Saturday, January 21, 2006

Dads' Authentic Italian Spaghetti Sauce And Meatballs by Paula Quinn

In honor of my precious dad, (and with his permission, of course) I'm about to make your lives a little more zesty! This recipe has been in my family for years. I remember waking up on Sunday mornings to the delicious aroma of dads' homemade tomato sauce wafting through our house. I'd creep into the kitchen in my pajamas and there he'd be standing over the stove wielding a ladle in one hand and his special fork in the other. (Special because he had stretched the teeth outward in order to flip his fantastic meatballs) It's all in the wrist, you know.
Now, this recipe is a little long and involves a few steps, but trust me, it's worth it.

3 large cans of Red Pack Italian Whole Plum Tomatoes
Pure Virgin Olive Oil
2 packages of Italian pork sausage (sweet or hot)
1 basil leaf
1 whole, peeled onion
pinch of Oregano
1 tsp minced or crushed garlic

For meatballs:
1 pound of ground beef
2 eggs
1/4 cup Italian grated cheese (Romano preferred)
1/2 cup Progresso bread crumbs (flavored)
1/2 water

Start early in the day as your sausage will cook slowly and add more flavor to the sauce.
Using a blender, puree your Red Pack Tomatoes. Pour your sauce, 1 basil leaf, salt, pepper (to taste), and oregano into a large pot.

Over medium heat, add about a tablespoon of olive oil and 1 tsp of minced (or crushed) garlic (about 1 clove), and 1 whole peeled onion to frying pan. Let heat. Add Italian sausage. (The flavor of the sausage gives the sauce that extra kick) Cook until brown.Add your cooked sausage (and garlic and onion from the frying pan) to your sauce and let that baby simmer.

In a large mixing bowl, add 2 eggs, 1/4 cup Italian grated cheese, salt, and pepper to ground beef. In another bowl mix 1/2 cup bread crumbs and 1/2 cup water. Then add this to your ground beef.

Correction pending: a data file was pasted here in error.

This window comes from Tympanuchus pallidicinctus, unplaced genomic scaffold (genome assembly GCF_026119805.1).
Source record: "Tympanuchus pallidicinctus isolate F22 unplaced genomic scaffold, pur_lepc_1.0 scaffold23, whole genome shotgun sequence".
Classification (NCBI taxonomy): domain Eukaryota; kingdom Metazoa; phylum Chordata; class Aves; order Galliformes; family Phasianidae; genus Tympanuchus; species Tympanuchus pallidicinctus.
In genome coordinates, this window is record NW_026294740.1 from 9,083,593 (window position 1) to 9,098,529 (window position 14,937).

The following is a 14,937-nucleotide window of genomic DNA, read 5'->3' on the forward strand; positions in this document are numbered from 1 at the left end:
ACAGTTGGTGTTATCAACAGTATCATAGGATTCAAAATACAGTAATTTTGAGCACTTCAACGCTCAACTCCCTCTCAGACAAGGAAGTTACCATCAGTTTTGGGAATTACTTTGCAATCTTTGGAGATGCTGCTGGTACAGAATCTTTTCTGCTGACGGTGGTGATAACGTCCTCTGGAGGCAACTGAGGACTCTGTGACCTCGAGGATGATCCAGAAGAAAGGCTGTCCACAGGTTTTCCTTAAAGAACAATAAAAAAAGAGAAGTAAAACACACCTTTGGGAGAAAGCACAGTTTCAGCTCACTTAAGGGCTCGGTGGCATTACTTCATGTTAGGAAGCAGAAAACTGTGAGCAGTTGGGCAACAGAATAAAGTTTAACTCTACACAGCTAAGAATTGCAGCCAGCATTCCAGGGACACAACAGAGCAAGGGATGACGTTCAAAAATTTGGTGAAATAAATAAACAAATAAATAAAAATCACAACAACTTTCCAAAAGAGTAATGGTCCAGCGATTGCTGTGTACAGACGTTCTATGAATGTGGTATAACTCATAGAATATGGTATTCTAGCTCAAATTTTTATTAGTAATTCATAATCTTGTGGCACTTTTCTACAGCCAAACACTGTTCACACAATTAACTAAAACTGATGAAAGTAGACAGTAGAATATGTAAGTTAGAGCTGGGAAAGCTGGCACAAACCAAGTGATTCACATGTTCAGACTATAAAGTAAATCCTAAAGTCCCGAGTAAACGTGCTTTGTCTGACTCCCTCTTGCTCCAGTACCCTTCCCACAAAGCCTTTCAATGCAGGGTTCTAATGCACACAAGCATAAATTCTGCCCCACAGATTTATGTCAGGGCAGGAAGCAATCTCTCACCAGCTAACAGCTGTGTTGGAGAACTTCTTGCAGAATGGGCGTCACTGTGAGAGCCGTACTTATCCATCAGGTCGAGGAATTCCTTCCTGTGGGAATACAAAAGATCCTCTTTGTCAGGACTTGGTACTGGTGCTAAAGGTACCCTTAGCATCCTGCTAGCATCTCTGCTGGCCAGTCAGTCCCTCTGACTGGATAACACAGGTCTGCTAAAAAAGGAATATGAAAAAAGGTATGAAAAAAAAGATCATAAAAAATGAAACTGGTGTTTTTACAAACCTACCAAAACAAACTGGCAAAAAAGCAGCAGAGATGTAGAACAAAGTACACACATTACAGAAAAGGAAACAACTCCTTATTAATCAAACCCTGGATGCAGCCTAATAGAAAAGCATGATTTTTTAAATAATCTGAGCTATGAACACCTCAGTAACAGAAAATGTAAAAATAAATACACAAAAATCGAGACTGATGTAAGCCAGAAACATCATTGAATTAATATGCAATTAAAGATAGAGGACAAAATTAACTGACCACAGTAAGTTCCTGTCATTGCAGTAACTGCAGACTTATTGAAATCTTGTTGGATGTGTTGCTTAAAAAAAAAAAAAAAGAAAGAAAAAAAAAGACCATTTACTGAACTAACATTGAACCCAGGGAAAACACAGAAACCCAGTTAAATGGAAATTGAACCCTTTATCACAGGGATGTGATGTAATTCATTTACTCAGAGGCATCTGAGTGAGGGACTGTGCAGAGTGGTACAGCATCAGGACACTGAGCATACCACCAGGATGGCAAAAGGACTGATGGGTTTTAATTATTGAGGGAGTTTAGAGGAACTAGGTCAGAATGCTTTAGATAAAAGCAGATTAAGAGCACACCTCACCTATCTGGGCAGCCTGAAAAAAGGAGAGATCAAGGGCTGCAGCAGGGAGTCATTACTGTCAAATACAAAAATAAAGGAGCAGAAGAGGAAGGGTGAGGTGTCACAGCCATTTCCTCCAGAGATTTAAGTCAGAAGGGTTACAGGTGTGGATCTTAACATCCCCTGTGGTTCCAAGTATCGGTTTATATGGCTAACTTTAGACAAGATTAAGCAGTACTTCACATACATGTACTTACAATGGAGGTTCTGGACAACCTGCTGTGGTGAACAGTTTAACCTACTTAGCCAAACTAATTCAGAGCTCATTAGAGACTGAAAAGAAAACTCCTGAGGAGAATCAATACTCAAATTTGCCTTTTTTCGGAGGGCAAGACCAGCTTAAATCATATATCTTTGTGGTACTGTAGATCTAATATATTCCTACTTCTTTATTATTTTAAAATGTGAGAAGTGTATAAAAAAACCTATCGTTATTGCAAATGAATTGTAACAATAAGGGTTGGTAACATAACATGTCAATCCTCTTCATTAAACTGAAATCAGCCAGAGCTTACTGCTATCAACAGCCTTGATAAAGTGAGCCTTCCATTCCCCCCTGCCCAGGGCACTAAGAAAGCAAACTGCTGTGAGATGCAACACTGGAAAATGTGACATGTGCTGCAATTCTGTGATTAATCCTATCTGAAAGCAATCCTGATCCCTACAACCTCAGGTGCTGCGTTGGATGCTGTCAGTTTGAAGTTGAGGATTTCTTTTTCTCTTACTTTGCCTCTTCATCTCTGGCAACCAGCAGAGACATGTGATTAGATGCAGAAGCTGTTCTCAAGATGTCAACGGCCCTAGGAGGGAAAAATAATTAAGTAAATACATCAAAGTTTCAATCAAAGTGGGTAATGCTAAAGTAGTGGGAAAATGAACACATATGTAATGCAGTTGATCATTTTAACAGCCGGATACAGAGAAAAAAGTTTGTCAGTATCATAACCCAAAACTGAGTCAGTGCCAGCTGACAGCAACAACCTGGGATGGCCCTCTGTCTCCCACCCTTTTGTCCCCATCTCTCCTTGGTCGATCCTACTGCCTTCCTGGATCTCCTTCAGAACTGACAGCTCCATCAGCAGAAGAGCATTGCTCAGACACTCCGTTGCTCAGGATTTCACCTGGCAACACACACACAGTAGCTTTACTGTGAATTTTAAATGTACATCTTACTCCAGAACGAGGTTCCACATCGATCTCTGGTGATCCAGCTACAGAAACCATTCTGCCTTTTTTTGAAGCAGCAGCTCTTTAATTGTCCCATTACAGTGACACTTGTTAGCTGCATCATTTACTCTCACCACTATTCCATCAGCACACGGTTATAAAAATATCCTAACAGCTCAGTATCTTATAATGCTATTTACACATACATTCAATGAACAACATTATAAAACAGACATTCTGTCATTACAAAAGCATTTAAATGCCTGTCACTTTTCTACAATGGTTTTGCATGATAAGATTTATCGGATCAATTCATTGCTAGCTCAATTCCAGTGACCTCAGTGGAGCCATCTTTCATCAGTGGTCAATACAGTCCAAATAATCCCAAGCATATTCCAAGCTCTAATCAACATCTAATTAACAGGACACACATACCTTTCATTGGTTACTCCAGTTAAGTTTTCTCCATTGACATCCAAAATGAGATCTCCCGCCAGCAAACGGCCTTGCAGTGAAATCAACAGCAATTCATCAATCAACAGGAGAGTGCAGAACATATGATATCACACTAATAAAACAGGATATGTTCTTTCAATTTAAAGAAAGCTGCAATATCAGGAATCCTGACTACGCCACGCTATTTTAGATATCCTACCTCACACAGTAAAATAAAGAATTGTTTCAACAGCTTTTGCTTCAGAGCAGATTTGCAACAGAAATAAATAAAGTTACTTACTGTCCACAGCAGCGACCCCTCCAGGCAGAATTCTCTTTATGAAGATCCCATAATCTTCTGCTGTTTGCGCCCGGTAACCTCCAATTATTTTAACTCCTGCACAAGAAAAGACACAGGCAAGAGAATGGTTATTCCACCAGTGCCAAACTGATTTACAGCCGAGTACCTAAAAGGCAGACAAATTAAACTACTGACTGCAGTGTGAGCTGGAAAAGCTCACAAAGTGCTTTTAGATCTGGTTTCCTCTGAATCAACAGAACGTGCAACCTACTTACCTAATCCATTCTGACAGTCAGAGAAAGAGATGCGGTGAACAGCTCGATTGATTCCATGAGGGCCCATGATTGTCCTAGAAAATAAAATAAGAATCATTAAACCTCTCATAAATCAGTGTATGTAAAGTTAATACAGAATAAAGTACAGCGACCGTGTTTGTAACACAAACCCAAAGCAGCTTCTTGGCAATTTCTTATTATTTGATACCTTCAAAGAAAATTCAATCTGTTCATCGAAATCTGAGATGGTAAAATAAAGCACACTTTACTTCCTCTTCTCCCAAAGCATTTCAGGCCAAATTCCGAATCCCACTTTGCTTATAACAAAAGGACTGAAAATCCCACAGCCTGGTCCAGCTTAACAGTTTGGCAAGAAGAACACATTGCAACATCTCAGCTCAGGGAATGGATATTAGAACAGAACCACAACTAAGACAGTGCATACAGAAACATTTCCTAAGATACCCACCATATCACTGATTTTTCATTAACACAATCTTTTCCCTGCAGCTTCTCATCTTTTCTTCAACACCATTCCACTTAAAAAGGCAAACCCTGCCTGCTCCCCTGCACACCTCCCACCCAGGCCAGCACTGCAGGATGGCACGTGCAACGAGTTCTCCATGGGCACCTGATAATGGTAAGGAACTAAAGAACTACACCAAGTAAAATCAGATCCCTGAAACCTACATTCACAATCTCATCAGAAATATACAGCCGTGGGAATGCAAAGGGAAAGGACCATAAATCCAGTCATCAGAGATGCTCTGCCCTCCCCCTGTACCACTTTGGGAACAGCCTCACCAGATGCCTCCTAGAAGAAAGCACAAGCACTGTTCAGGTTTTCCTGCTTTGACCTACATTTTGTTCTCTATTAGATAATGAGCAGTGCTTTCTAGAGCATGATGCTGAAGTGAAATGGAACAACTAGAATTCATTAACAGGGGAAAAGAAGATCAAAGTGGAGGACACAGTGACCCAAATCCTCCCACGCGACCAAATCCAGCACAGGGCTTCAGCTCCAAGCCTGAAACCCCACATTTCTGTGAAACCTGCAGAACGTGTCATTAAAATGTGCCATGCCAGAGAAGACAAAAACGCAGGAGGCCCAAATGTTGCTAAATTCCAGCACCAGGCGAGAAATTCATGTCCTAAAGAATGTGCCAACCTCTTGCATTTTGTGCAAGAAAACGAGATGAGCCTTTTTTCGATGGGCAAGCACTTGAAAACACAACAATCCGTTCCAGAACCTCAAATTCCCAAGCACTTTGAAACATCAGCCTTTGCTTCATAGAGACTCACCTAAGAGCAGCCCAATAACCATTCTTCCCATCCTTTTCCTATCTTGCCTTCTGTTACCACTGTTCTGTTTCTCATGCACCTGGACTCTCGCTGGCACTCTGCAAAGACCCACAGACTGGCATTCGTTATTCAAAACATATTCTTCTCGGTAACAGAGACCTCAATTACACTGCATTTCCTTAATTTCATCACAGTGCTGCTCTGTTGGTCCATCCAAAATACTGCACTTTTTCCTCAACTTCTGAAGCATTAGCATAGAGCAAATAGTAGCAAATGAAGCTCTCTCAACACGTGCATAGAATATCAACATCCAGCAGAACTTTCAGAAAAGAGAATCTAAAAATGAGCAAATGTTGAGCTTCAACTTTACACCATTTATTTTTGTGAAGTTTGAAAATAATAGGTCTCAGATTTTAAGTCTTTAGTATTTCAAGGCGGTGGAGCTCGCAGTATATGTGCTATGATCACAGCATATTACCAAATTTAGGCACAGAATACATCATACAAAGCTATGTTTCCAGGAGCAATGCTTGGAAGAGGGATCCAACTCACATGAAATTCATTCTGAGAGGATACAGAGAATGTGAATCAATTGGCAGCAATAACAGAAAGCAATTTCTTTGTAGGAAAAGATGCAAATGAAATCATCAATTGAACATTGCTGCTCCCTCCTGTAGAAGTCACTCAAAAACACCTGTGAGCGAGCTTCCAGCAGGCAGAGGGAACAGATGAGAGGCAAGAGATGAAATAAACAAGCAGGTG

Reheat the same frying pan you used to brown your pork sausage. While it's heating...and here's the fun part, squish it all up with your hands. Just dig right in and blend it all together. After it's mixed, scoop up, say, a spoonful and roll it in your palms until you have a small meatball. Drop it into your pan, and continue until you've used up your ingredients. Let the meatballs fry to a golden brown crispy outside. Turn over. (This is where Dad's trusty special fork made it's mark) Brown other side. You don't have to let the meatballs cook all the way through, as you're about to pop them into your sauce.

Cover the pot and let the whole shebang cook over a low heat for 2 to 3 hours. You can add more seasonings to taste.

Cook up some spaghetti or ziti and enjoy!

My dad is a fantastic cook and baker, with such delicious dishes under his belt as homemade lasagne, baked ziti, manicotti, and eggplant parmesan (all prepared with his sauce) Pasta Fagioli (pronounced Pasta Fazool) it sounds somewhat like an Italian curse word, but it's a wonderful Italian soup. Sesame seed cookies, homemade zeppole, and sprinkled honey balls.
Yes, I know what a fortunate daughter I am. Besides being a great cook, he's a great dad. He's 80 now, and has had a rough year with illnesses that have slowed his pace, but it doesn't stop him from calling me on the phone and telling me to come over (I live across the street) for some sausage and peppers, or stuffed artichokes, that he makes especially for me. And even in the hospital he stops every single nurse and each and every doctor to tell them about my books. He's believed in me since day one and is one of my greatest supporters (and promoters).
Tonight, he's back at the hospital, and I'm sitting here thinking about him and sharing, not only his recipe, but a little piece of my very first knight in shining armor.
Thank you, daddy. I love you.


Megan Crane said...

Oh, wow. That sounds delicious! Yum!

Anonymous said...

Delicious-sounding recipe, lovely profile of your father. A post with staying power; rich, satisfying, and moving. Would you consider giving this piece of (he)art a permanent home on your web site?

Kind regards, Danielle C.

Dorothy said...

Wow, sounds like Olive Garden. I've been dying to know how they get their spaghetti to taste like heaven..nothing I could ever whip up and I've made spaghetti many times in my life. I'll have to try this...thanks for posting it!

Paula Quinn said...

Megan and Dorothy, it's so delicious you won't believe your mouth. Like I said, it's a little work, but so worth it.

Danielle, thank you for the wonderful suggestion. I hadn't thought about putting it on my website, but I think I will.
Thank you :)